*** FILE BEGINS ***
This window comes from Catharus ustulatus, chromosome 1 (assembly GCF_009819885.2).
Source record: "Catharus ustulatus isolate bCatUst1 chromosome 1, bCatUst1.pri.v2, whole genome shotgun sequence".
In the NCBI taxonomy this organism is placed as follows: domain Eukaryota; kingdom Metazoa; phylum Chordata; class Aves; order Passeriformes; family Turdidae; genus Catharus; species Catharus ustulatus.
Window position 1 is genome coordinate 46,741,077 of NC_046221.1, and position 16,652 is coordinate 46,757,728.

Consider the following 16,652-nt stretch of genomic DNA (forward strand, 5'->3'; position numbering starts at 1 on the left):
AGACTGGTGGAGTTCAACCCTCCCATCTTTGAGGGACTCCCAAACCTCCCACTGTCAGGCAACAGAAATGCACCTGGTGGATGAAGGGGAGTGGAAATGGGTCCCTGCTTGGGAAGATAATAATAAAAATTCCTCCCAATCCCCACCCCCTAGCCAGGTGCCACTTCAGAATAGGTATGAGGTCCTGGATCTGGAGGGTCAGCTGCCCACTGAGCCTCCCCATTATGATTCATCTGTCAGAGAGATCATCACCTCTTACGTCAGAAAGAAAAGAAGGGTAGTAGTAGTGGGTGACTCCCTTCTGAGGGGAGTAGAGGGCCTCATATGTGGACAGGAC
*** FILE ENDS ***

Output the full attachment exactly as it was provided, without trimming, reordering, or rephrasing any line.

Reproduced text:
This window comes from Catharus ustulatus, chromosome 1 (assembly GCF_009819885.2).
Source record: "Catharus ustulatus isolate bCatUst1 chromosome 1, bCatUst1.pri.v2, whole genome shotgun sequence".
In the NCBI taxonomy this organism is placed as follows: domain Eukaryota; kingdom Metazoa; phylum Chordata; class Aves; order Passeriformes; family Turdidae; genus Catharus; species Catharus ustulatus.
Window position 1 is genome coordinate 46,741,077 of NC_046221.1, and position 16,652 is coordinate 46,757,728.

Consider the following 16,652-nt stretch of genomic DNA (forward strand, 5'->3'; position numbering starts at 1 on the left):
AGACTGGTGGAGTTCAACCCTCCCATCTTTGAGGGACTCCCAAACCTCCCACTGTCAGGCAACAGAAATGCACCTGGTGGATGAAGGGGAGTGGAAATGGGTCCCTGCTTGGGAAGATAATAATAAAAATTCCTCCCAATCCCCACCCCCTAGCCAGGTGCCACTTCAGAATAGGTATGAGGTCCTGGATCTGGAGGGTCAGCTGCCCACTGAGCCTCCCCATTATGATTCATCTGTCAGAGAGATCATCACCTCTTACGTCAGAAAGAAAAGAAGGGTAGTAGTAGTGGGTGACTCCCTTCTGAGGGGAGTAGAGGGCCTCATATGTGGACAGGAC